"...and in last place...the band that played number 7...Barnstonworth Silver Temperance!!"

    Yes!!! thats the real spirit of banding to me!!
     
  14. Mister 4x4

    Mister 4x4 Member

    Stepping away for a bit seems to work for me. If you have the time, I'd say take a week (or maybe two) off - period - and do something else... almost completely different if you can. It sounds like a left-brain/right-brain thing to me, and whichever side caters to the muses needs a little time off.

    By the same token, throw in some "away from the horn" excercises to keep from going totally flax.

    Chances are, when you pick it back up again, you'll be fresh and relaxed enough to take it on again without the 'blahs' holding you down.

    My experience: I was going through typing instruction as part of my station-qualification training while in the Air Force at my first base. I had to master typing at least 35 wpm (with no previous training) before I could attain my qualification skill award and move out of the 'trainee' status. I hovered around 29-31 wpm for what seemed like 2 months, which bugged the living tar out of me... I couldn't push past it. Finally, my supervisor told me to go on holiday for a couple of weeks. So I did... went home to Utah and hung out with my buds for the time, and went back to the Air Base 2 weeks later. After a few minutes warm-up, my first typing test came it at 44 wpm. The next day I took the one that counts and cranked 48 wpm. Then my supervisor wanted me to take one more for verification and I pulled 46 wpm.

    Everybody's wired differently, taking some time away from what's bugging you can give your brain the rest it needs to hit with with fresh motivation. And often enough, you'll do better with new perspective.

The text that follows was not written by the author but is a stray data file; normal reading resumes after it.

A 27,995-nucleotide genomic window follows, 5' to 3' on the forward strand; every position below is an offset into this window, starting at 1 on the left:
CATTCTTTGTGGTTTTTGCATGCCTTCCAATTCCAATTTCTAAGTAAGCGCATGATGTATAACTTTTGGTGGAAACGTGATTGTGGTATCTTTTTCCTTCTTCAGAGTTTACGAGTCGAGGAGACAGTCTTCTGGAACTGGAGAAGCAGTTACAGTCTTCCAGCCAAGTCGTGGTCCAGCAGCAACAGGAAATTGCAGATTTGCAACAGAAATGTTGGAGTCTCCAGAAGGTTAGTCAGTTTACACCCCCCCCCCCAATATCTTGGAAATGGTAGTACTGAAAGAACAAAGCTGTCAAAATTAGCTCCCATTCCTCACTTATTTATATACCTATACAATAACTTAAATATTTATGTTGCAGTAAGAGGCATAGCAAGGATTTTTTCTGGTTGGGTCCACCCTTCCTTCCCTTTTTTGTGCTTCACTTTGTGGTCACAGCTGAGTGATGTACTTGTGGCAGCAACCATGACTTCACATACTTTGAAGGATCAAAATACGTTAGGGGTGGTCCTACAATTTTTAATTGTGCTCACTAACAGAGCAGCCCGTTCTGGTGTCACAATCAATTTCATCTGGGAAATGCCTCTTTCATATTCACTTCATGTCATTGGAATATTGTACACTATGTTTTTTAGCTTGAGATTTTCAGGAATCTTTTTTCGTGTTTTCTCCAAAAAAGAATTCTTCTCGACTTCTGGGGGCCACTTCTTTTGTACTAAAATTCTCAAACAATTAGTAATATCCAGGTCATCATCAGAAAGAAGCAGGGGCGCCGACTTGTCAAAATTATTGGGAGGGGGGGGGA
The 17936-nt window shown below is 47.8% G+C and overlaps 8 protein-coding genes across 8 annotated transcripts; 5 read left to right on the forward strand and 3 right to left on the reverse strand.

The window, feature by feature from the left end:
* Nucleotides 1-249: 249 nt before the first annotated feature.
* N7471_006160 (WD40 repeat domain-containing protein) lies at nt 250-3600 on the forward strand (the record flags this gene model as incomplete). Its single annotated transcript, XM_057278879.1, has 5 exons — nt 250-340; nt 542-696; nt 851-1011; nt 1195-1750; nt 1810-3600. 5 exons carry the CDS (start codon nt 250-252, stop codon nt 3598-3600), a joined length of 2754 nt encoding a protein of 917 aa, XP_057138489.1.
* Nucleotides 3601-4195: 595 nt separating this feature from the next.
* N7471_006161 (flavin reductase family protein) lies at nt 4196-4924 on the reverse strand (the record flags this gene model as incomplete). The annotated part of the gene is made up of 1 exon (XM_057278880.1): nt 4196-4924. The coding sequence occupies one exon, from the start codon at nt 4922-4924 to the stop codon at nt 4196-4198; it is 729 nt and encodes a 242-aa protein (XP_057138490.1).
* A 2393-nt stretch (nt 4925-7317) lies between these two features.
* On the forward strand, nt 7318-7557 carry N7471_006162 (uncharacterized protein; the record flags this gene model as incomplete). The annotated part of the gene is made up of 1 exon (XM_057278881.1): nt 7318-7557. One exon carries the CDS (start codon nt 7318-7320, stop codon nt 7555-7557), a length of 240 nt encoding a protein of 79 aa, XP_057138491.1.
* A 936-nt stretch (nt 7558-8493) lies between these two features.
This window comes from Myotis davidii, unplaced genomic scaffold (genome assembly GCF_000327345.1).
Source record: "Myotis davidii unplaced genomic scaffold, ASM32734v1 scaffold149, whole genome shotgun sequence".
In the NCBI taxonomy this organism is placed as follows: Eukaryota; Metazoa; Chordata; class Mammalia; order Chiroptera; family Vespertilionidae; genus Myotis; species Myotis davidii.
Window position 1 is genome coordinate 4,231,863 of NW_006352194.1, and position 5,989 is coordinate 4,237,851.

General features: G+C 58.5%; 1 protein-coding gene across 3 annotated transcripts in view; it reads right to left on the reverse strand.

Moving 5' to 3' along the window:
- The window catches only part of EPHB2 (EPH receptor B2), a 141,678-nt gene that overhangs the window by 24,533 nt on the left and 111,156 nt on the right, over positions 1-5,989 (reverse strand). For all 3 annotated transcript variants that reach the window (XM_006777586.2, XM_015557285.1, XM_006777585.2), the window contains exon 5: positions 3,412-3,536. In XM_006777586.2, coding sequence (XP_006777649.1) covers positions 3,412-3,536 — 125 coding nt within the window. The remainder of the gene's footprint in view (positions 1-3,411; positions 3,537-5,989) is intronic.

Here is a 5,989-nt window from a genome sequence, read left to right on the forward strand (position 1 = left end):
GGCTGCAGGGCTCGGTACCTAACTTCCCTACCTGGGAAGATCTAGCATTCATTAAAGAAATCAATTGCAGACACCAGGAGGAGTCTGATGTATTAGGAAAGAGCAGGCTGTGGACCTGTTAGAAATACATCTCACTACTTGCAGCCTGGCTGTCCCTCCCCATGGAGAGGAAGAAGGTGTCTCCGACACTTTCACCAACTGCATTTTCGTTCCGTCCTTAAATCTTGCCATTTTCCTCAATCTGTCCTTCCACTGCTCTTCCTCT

Good luck.
     
  15. Charmed

    Charmed Active Member

    You don't say if there is anything else bothering you. ie are you on the committee, do you have any other responsibilities within the band? I ask this because last year I found my playing turning atrosious! But I realised all through rehearsals and concerts, being then the secretary, my mind was wandering all the time. "Have I done this", "I need to sort this out"! I just could not concentrate on the thing that I enjoyed most, playing! Now I have resigned as secretry, I just go to band and play, and the difference is amazing! I'm not suggesting that no-one should take on responsibility, just for some, the responsibility and playing side may, at some point, get in the way.

    Good Luck anyway, and don't give up playing.
     
  16. DublinBass

    DublinBass Supporting Member

    For what it's worth I can't count even when I'm in form, which is why brass band is much better for me than a wind band (all those ****** rests!!)

    I have recently been foreced to switch horns (A proper Besson EEb bass compensating to a Wilson 5 trigger non- compensating).

    It's totally messed me up. I think my tone is ****, I can't pick notes out of the air like I used to, my tuning is way off and I've lost some confidence as a result of the above.

    I finally sat down and just worked on some of the old basics, lip slurs, easy Arbans, etc... and it's starting to come back. I think sometimes our body just digresses and we need to revise a bit.
     
  17. vonny

    vonny Member

    I can empathise with you... A few weeks ago i was in a similar position...
    At the time i was going through some difficulties and i found myself becoming negative about myself. I remember going to band rehearsals and not being able to play anything right, even the simpliest of pieces i was messing up. I even thought about 'chucking' it all in, but there was still an element of positivety in my thinking especially when i reflected on the times i was proud of myself....